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It was 3rd-and-5 in the fourth quarter of the Seahawks–Packers divisional-round game, and the playoff lives of both teams had yet to be determined. Seattle was trailing but driving. Russell Wilson had been chased around all game and needed time to throw. So the Seahawks used both a tight end and a running back as extra pass protectors to try to contain linebackers Za’Darius Smith and Preston Smith.
Wise plan. But the Smiths had plans of their own.
“On the sideline, he kept saying, ‘I need to make a play. I need to make a play,'” Za’Darius said after the game of Preston, his spiritual-but-not-actual brother, per George Willis of the New York Post. And man, did he make one.
While Za’Darius fought through a double-team on the left side of the formation, Preston raced past both tight end Jacob Hollister and right tackle Germain Ifedi. Wilson stepped up in the pocket but had no one to throw to: an unfortunate consequence of using two eligible receivers as bodyguards. Preston wrapped Wilson up, quashed the rally and essentially sealed the victory for the Packers. With two sacks apiece, the Smiths proved to be the difference between a chance to reach the Super Bowl and another year of disappointment and frustration.
That has been the story of the Packers’ season so far, one that began taking shape long before training camp began.
Money changes everything
Before the Packers signed Za’Darius and Preston Smith in March, you could count their free-agent acquisitions of the previous decade on one hand. There was Charles Woodson, Julius Peppers, Jimmy Graham, um…Jeff Saturday and…er, that’s just about it.
The Packers front office under Ted Thompson didn’t believe in free-agent spending. Over the years, that philosophy became a mandate. Each year, the team fell a little further from their peak seasons of 2010 (Super Bowl champions) and 2011 (15-1 record). And each year, Thompson assured fans that slow, steady and thrifty would ultimately win the race.
The new Brian Gutekunst administration’s willingness to open the coffers was a welcome change after back-to-back losing seasons, and the pass rush was an obvious area of need. But the new arrivals came at steep prices, and with questions. Za’Darius Smith (four years, reported $66 million) was a situational player for most of his four seasons with the Ravens and was coming off a career-high 8.5-sack season: exactly the type of player who can go bust once asked to play a larger role in a different scheme. Preston Smith (four years, reported $52 million) was coming off a four-sack season in Washington; statistically, he looked more like just another guy than an impact player.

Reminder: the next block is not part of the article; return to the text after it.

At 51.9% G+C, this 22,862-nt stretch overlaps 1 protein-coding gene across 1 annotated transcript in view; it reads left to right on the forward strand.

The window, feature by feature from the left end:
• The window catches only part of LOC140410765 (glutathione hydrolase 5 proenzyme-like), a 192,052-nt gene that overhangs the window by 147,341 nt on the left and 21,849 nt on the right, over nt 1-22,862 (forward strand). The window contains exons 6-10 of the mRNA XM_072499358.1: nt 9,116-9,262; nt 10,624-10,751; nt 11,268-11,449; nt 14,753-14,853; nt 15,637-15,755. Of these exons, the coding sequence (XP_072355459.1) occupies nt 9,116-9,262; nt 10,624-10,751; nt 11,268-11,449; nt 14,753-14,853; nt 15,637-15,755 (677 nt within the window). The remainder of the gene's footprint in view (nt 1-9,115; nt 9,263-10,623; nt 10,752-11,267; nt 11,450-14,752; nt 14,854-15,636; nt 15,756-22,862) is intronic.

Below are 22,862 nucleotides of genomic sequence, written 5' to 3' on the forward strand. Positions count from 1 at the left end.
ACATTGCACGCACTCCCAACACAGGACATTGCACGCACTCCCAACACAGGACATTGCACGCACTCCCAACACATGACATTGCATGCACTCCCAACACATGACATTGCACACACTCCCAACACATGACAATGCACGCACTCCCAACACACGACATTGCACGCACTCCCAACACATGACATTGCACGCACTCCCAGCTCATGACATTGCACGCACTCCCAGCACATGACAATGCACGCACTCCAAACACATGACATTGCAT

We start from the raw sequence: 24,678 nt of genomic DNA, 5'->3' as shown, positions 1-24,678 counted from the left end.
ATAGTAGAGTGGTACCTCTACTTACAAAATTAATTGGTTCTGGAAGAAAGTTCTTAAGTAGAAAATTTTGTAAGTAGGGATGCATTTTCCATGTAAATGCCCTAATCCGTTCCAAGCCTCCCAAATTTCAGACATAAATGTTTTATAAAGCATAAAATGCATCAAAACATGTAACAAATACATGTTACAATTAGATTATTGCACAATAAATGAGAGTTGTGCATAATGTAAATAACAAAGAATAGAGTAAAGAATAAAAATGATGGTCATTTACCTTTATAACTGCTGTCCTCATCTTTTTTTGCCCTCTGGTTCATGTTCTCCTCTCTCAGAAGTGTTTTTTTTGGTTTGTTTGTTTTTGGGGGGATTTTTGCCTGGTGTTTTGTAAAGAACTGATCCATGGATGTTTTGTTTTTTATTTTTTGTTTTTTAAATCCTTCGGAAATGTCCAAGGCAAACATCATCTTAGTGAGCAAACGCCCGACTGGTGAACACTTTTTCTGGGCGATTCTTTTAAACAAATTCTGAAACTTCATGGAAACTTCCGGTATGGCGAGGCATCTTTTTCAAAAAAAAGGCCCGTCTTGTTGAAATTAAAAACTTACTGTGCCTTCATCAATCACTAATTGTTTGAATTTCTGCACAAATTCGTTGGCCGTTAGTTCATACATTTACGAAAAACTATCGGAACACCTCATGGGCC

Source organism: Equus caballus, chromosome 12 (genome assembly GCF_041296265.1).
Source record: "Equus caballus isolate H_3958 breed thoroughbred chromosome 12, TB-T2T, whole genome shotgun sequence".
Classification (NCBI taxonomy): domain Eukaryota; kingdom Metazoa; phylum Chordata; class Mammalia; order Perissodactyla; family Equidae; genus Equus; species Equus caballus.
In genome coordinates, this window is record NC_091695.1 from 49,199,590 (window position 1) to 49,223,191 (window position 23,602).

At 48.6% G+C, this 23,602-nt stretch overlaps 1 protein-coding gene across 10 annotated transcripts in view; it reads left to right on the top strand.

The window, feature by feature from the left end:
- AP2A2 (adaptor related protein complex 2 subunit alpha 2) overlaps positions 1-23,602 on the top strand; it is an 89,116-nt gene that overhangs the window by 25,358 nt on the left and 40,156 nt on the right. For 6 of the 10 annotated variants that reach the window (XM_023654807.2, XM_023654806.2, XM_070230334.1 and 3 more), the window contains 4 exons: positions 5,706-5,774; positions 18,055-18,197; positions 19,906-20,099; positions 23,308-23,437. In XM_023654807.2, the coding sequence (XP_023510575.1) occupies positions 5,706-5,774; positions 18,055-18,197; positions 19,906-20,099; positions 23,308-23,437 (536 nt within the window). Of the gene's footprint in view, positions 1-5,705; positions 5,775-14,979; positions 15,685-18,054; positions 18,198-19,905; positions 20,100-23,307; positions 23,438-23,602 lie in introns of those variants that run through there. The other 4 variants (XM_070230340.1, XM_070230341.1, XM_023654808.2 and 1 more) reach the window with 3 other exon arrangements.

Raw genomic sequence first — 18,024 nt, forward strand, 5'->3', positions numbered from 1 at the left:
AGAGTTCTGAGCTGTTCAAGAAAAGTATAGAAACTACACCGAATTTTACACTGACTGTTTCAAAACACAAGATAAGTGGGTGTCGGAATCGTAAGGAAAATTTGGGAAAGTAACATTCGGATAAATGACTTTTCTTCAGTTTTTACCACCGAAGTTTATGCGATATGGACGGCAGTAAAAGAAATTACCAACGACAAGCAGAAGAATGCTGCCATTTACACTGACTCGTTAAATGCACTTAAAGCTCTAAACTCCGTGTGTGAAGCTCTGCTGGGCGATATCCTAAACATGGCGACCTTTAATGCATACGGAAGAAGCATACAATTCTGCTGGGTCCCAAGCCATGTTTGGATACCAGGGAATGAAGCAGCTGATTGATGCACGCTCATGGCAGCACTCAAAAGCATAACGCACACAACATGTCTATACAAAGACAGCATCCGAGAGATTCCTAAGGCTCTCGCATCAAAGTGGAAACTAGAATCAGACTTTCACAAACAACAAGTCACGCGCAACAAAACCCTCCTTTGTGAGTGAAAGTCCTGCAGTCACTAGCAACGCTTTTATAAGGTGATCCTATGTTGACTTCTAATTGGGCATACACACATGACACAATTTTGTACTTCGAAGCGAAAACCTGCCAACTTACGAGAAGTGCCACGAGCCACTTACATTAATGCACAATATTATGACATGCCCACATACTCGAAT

It appeared as though the Packers had gone from spending too little for too long to spending too much for too little.
Instead, they acquired a pair of defenders who would change the team’s identity and make this year’s Super Bowl run possible.
The difference that it makes
It was 1st-and-10 in the fourth quarter of Week 16. The NFC North crown and crucial playoff seedings were on the line. The Vikings were trailing but driving. Kirk Cousins needed time to throw. But instead of blitzing, the Packers choose to rush just three defenders.
A recipe for disaster, right? Three-man pass rushes are for Hail Mary situations only; otherwise, they’re an invitation for a veteran to get comfortable in the pocket and pick the coverage apart.
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But Packers defensive coordinator Mike Pettine had a pair of not-so-secret weapons: two of the three pass-rushers were Za’Darius and Preston Smith. They lined up on the same side of the formation. Preston, playing defensive tackle, was blocked by two Vikings linemen and a running back but still collapsed the pocket while Za’Darius wheelbarrowed the right tackle straight to the quarterback. They split the sack and halted the drive. The Packers won the game and the division.
Pettine hasn’t had to blitz much this year: Per Pro Football Reference, the Packers blitzed on 22.7 percent of pass plays, the fifth-lowest rate in the NFL. But they have pressured opposing quarterbacks on 34.4 percent of pass plays, according to Football Outsiders, the fourth-highest rate in the league. Za’Darius finished second in the NFL to Cameron Jordan of the Saints with 65 pressures.